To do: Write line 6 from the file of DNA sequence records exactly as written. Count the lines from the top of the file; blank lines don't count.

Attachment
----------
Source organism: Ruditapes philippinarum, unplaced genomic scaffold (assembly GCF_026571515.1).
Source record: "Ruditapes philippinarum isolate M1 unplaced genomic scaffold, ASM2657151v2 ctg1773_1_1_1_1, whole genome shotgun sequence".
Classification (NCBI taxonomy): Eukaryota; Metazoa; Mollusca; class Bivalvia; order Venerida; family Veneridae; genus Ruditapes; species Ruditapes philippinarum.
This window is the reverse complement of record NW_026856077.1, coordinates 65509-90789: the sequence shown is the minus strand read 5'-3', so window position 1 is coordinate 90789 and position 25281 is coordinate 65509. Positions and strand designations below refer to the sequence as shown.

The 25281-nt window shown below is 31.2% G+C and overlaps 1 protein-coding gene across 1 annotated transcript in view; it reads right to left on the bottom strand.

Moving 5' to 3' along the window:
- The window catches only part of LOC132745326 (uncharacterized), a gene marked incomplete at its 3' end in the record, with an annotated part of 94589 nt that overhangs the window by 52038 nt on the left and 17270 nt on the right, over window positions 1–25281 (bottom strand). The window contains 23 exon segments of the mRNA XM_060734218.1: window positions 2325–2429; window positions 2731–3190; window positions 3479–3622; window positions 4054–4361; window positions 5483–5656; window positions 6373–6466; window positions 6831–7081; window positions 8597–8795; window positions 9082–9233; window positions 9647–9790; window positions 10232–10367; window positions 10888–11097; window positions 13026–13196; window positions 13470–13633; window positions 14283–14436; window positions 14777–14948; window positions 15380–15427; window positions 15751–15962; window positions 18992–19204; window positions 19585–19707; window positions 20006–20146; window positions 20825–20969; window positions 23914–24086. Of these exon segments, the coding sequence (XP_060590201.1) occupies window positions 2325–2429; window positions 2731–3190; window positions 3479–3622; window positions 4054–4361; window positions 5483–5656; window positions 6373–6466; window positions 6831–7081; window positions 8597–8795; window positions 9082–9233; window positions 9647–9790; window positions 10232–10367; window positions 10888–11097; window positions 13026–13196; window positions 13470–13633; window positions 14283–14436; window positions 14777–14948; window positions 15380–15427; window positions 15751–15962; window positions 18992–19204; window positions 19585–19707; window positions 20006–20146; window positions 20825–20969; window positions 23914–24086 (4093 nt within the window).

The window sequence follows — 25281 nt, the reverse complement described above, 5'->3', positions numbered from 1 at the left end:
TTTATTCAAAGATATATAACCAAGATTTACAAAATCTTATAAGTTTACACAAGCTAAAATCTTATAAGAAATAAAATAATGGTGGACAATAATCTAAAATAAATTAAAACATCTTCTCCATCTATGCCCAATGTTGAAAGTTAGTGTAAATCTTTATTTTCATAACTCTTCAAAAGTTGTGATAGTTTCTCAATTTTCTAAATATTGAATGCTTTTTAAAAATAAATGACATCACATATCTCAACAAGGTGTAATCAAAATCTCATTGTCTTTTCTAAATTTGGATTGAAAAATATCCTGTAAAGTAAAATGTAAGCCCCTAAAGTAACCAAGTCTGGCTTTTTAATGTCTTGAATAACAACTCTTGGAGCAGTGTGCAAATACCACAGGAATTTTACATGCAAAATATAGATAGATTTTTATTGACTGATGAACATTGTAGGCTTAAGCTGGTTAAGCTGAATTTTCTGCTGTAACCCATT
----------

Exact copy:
Moving 5' to 3' along the window: